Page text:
Review: The Jeep Cherokee

Jeep Cherokee

Jeep Cherokee - Credit: Archant

Posh yet affordable, the new Cherokee upholds its famous battlefield heritage as well as modern Fiat-inspired refinement and cabin appeal

A tough recession was required to convince 4x4 fans that they didn’t need all-wheel drive to get the ‘funky chunky’ looks they crave.

Instead, economical front-wheel drive ‘soft roaders’ have become the recent norm rather than those with 4x4 kit.

But what if you still need decent yet affordable off-road ability wrapped up in a family size car? It would seem that Jeep, America’s 4x4 star, has the answer with the latest Cherokee, launched this year.

It is also available with front-wheel drive, but Jeep has ensured that the latest Cherokee can still hack it off-road. With decent ground clearance and selectable 4x4 abilities, the Cherokee really only has one rival: Land Rover’s comparatively expensive and ageing Freelander.

You’ll get a lot more kit as standard on the Jeep, and distinctive looks, too: the Cherokee’s designers have carried over Jeep’s classic slotted grille, but with a horizontal crease. Paired with the car’s slimline lighting array, it creates a front end to be loved by some and loathed by others.

But there’s much more to endear this Cherokee to buyers than on the previous three generations seen in the UK. Jeep’s new owner Fiat has endowed the Cherokee with a lighter touch in build and economy.

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So the Cherokee’s powertrains comprise two powerful yet miserly versions of the Italian brand’s classy 2.0-litre MultiJet turbodiesel: a 138bhp unit with six-speed manual gearbox or a 168bhp with new nine-speed auto transmission.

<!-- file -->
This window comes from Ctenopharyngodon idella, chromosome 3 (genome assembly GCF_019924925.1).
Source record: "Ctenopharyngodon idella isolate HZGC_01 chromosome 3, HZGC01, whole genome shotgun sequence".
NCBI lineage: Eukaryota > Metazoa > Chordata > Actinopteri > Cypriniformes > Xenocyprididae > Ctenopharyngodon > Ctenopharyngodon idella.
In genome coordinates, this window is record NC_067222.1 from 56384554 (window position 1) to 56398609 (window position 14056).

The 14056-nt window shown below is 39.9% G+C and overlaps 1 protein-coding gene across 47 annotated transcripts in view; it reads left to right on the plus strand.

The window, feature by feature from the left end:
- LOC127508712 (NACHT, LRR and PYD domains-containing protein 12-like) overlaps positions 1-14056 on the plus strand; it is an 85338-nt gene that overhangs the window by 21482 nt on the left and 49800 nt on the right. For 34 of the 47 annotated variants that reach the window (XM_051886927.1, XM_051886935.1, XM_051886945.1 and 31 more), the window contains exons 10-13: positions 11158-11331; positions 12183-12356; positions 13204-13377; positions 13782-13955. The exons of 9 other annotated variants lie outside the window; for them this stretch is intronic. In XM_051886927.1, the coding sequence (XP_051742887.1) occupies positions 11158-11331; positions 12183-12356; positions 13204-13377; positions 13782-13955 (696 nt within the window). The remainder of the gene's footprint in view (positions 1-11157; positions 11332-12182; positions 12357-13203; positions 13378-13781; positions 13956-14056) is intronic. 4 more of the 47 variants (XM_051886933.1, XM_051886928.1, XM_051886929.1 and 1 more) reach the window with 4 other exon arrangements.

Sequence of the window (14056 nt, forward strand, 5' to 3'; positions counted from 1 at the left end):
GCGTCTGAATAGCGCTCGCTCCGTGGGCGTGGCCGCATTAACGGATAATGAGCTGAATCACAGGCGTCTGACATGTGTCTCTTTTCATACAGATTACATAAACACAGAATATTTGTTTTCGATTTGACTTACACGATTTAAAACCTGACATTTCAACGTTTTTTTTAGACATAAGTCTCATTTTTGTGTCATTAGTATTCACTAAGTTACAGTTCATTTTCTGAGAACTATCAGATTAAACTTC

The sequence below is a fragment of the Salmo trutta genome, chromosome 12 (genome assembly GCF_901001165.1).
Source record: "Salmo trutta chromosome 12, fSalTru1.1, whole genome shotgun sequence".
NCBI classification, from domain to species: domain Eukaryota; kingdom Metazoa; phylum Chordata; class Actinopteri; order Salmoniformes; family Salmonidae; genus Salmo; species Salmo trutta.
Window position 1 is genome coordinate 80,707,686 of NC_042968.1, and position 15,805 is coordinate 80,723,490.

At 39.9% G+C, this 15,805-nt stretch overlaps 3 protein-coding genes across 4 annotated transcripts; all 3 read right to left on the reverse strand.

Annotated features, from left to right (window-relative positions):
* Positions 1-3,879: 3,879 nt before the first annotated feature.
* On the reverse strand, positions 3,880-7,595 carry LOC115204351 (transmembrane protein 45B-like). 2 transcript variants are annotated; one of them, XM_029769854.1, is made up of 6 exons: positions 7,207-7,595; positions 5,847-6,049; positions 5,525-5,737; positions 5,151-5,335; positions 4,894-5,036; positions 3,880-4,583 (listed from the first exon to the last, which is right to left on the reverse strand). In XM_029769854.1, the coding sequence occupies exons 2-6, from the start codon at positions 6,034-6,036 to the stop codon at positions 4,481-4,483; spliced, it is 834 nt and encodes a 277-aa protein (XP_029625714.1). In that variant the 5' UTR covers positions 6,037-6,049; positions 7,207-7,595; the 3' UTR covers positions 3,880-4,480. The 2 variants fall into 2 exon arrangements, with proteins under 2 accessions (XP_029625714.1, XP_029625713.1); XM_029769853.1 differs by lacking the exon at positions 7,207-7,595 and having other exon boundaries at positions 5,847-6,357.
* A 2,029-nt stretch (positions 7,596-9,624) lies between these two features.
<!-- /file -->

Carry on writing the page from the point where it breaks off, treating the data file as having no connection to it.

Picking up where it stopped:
I drove the 140bhp in 4x4 format and was impressed by its high-speed refinement, not something you expected from previous Cherokees. And on a twisty rural lane it continues to shine with decent grip and a modest yet well-controlled lean on the bends. Ride quality is impressive.

An official combined 50.4mpg for a fully competent diesel 4x4 is not bad either.

In the cabin, Jeep has often grappled with a typically American inability to trim and equip interiors to equal the off-road prowess of its cars, but there’s a definite step-up this time, plus upmarket options like the well-priced £950 ‘CommandView’ dual-pane electric sunroof extending from the windscreen and almost to the car’s rear.

The Cherokee interior is practical, with 60/40 split rear seats adjusting fore and aft for increased passenger comfort and cargo flexibility, plus fold-flat front passenger seat with stowage beneath the seat cushion.

Those sliding rear seats are vital because boot space with them fully back is only modest for the class, if understandable given the need for the extra transmission serving the rear wheels on 4x4 versions.

It is worth adding here the Cherokee’s impressive safety thumbs-up: a five-star ‘best in class’ Euro NCAP rating in the Small Off-Road 4x4 category. n

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